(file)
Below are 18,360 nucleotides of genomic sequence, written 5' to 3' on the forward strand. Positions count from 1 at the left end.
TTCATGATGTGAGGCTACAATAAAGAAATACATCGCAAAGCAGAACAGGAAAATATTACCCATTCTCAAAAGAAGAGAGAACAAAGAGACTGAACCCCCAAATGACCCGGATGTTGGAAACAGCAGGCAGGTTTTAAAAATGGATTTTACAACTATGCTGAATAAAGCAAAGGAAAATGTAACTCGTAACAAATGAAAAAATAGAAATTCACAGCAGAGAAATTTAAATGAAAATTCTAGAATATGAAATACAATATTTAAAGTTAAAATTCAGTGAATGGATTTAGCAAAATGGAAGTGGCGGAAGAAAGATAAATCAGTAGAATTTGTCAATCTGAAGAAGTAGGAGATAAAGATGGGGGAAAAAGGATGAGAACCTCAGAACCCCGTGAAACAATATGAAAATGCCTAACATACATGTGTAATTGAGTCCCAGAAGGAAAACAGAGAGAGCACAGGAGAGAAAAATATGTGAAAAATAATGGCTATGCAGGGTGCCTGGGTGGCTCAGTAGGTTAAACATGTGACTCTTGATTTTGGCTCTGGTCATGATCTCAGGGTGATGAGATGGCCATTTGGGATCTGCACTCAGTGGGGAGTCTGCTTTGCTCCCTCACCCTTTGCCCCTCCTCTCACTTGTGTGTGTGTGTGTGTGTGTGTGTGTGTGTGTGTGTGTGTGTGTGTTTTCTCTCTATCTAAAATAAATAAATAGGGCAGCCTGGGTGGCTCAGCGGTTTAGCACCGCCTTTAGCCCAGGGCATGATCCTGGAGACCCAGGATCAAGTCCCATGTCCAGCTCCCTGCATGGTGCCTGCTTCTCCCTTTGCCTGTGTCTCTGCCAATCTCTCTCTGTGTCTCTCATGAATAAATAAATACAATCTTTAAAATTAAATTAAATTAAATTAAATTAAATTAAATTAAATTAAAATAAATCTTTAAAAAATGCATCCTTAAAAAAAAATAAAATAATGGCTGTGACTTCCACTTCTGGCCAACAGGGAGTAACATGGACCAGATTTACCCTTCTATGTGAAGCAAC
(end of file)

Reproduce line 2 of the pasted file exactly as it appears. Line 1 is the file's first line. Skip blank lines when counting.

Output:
TTCATGATGTGAGGCTACAATAAAGAAATACATCGCAAAGCAGAACAGGAAAATATTACCCATTCTCAAAAGAAGAGAGAACAAAGAGACTGAACCCCCAAATGACCCGGATGTTGGAAACAGCAGGCAGGTTTTAAAAATGGATTTTACAACTATGCTGAATAAAGCAAAGGAAAATGTAACTCGTAACAAATGAAAAAATAGAAATTCACAGCAGAGAAATTTAAATGAAAATTCTAGAATATGAAATACAATATTTAAAGTTAAAATTCAGTGAATGGATTTAGCAAAATGGAAGTGGCGGAAGAAAGATAAATCAGTAGAATTTGTCAATCTGAAGAAGTAGGAGATAAAGATGGGGGAAAAAGGATGAGAACCTCAGAACCCCGTGAAACAATATGAAAATGCCTAACATACATGTGTAATTGAGTCCCAGAAGGAAAACAGAGAGAGCACAGGAGAGAAAAATATGTGAAAAATAATGGCTATGCAGGGTGCCTGGGTGGCTCAGTAGGTTAAACATGTGACTCTTGATTTTGGCTCTGGTCATGATCTCAGGGTGATGAGATGGCCATTTGGGATCTGCACTCAGTGGGGAGTCTGCTTTGCTCCCTCACCCTTTGCCCCTCCTCTCACTTGTGTGTGTGTGTGTGTGTGTGTGTGTGTGTGTGTGTGTGTGTGTGTTTTCTCTCTATCTAAAATAAATAAATAGGGCAGCCTGGGTGGCTCAGCGGTTTAGCACCGCCTTTAGCCCAGGGCATGATCCTGGAGACCCAGGATCAAGTCCCATGTCCAGCTCCCTGCATGGTGCCTGCTTCTCCCTTTGCCTGTGTCTCTGCCAATCTCTCTCTGTGTCTCTCATGAATAAATAAATACAATCTTTAAAATTAAATTAAATTAAATTAAATTAAATTAAATTAAATTAAAATAAATCTTTAAAAAATGCATCCTTAAAAAAAAATAAAATAATGGCTGTGACTTCCACTTCTGGCCAACAGGGAGTAACATGGACCAGATTTACCCTTCTATGTGAAGCAAC